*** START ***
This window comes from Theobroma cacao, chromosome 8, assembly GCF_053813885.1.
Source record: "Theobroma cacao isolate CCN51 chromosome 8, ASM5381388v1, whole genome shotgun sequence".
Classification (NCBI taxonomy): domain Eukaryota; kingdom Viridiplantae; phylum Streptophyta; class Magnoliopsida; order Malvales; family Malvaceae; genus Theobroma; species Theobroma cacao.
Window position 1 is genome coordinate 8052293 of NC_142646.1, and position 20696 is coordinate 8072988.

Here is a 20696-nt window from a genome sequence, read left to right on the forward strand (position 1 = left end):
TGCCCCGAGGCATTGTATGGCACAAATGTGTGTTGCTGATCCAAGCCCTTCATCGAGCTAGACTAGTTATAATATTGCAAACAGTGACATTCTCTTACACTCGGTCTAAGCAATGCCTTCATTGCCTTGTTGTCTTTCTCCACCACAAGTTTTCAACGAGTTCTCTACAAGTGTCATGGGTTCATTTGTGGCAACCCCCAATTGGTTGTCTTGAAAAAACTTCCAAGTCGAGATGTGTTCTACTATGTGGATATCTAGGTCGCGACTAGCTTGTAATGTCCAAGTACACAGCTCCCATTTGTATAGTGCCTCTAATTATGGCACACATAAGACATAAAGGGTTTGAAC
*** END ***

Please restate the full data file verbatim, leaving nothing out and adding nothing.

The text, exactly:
This window comes from Theobroma cacao, chromosome 8, assembly GCF_053813885.1.
Source record: "Theobroma cacao isolate CCN51 chromosome 8, ASM5381388v1, whole genome shotgun sequence".
Classification (NCBI taxonomy): domain Eukaryota; kingdom Viridiplantae; phylum Streptophyta; class Magnoliopsida; order Malvales; family Malvaceae; genus Theobroma; species Theobroma cacao.
Window position 1 is genome coordinate 8052293 of NC_142646.1, and position 20696 is coordinate 8072988.

Here is a 20696-nt window from a genome sequence, read left to right on the forward strand (position 1 = left end):
TGCCCCGAGGCATTGTATGGCACAAATGTGTGTTGCTGATCCAAGCCCTTCATCGAGCTAGACTAGTTATAATATTGCAAACAGTGACATTCTCTTACACTCGGTCTAAGCAATGCCTTCATTGCCTTGTTGTCTTTCTCCACCACAAGTTTTCAACGAGTTCTCTACAAGTGTCATGGGTTCATTTGTGGCAACCCCCAATTGGTTGTCTTGAAAAAACTTCCAAGTCGAGATGTGTTCTACTATGTGGATATCTAGGTCGCGACTAGCTTGTAATGTCCAAGTACACAGCTCCCATTTGTATAGTGCCTCTAATTATGGCACACATAAGACATAAAGGGTTTGAAC